Monimax® - Improving Welfare

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Product | 08.08.2020

Monimax® has a strong anticoccidial efficacy which results in improved performance. Better coccidiosis control is directly linked to better gut health and litter quality.

Litter quality plays a key role in the development of food pad dermatitis (FPD), an important welfare parameter. In addition to welfare implications, the presence of FPD can also have a direct economic impact as it may result in food pads that are unsuitable for export. 

Recently, in a large European broiler field trial (203,200 Ross 708 broilers in total), the impact of Monimax® on coccidiosis lesion scores, performance and FPD was evaluated in comparison to a nicarbazin/narasin combination product. One farm with 16 identical houses was selected for the trial. 

Half of the birds received Monimax® in the feed, while the other half received the nicarbazin/narasin combination product (Table 1).

Table 1. Treatment groups and dietary phases

Lesion scoring (Johnson and Reid, 1970) was performed at 21, 25 and 28 days of age to evaluate the coccidiosis lesions. 

Figure 1. The lesion scoring results per species are shown for groups that received Monimax® or a nicarbazin/narasin combination product

The total mean lesion score (TMLS) is the sum of the mean lesion score (MLS; average score) of E. acervulinaE. maxima and E. tenella for the examined birds. The results (Figure 1) showed that scores for the birds that received Monimax® were lower compared to the birds that received the nicarbazin/narasin product for all the different ages (21, 25 and 28 days of age) evaluated. These results suggest better coccidiosis control which is reflected in the performance data. 

Daily weight gain (DWG), feed conversion ratio (FCR) and EPEF (European production efficiency factor) were determined for each program (Table 2).

Table 2. Performance parameters

Daily weight gain was corrected to 38 days and FCR was corrected to 2,500 g to avoid possible differences linked to different end weights. Monimax® outperformed nicarbazin/narasin in both parameters. The calculated EPEF for Monimax® was over 400 and was 21 points higher compared to the nicarbazin/narasin product.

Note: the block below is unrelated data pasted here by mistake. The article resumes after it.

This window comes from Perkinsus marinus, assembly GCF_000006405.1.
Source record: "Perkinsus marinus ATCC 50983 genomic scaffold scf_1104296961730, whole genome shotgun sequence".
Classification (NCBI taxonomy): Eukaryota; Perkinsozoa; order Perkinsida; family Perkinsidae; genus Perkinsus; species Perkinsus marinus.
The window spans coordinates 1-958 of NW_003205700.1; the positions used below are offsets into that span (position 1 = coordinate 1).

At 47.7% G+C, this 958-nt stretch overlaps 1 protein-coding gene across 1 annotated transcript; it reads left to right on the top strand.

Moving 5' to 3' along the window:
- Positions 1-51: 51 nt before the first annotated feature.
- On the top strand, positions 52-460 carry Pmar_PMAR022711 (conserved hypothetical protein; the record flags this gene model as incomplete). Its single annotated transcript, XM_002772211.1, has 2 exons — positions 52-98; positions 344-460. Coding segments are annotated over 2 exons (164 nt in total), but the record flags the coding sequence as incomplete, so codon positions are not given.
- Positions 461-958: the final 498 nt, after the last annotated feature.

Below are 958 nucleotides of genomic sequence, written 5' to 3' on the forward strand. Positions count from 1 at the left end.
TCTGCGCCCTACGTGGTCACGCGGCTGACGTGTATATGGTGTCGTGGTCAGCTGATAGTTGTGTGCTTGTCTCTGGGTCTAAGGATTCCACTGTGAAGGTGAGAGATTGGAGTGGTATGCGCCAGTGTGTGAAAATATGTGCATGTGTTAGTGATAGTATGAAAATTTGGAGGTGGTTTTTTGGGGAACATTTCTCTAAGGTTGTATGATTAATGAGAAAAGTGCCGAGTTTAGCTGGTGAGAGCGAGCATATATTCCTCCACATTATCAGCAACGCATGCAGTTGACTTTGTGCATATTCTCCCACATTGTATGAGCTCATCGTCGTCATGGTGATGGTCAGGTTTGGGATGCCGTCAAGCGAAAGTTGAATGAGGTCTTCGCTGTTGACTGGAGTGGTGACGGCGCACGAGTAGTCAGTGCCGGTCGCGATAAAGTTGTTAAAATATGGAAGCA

Food pad lesions were scored at thinning (32 days) and at final slaughter (41 days) in all the birds from the same farm which started up at the same time. A camera system was used to score every footpad on the slaughter line, applying a score of A, B or C where A was the best and C was the worst score (Figure 2). 

Figure 2. Example images of FPD scores from Aviapp®, following the scoring system from Berg (1998).

At thinning, the group that received Monimax® had 5% more foot pads with a perfect score (A). At slaughter age, this number increased to 33% more A scores compared to the nicarbazin/narasin combination product (Table 3). 

Table 3. Food pad lesions

The results of the field trial clearly demonstrated that the efficacy of an anticoccidial product goes further than the lesion scores alone. In this trial, effective coccidiosis control was reflected in better performance results as well as a positive effect on FPD. 

Although litter quality itself was not evaluated in this trial, it is generally known and accepted that litter moisture is the most important parameter in the development of FPD. The positive effect on FPD in this trial is probably the result of the control of coccidiosis and secondary bacterial enteritis. The slightly decreased water intake that is seen when using monensin, resulting in drier droppings and leading to drier litter, was most likely also a contributor. Better litter management saves costs and will improve food pad lesions and animal welfare on the farm.


Monimax® improves welfare levels of birds due to a positive effect on litter quality resulting in better foot pad scores. The positive effect on the litter is the result of improved coccidiosis control and the positive effect on litter moisture when using monensin.



Berg, C. (1998). 'Foot-pad dermatitis in broilers and turkeys'. PhD thesis, Swedish University of Agricultural Sciences, Uppsala. 

Johnson, J. and Reid, W.M. (1970). Anticoccidial drugs: lesion scoring techniques in battery and floor-pen experiments with chickens. Experimental Parasitology. 28(1). 30-36.


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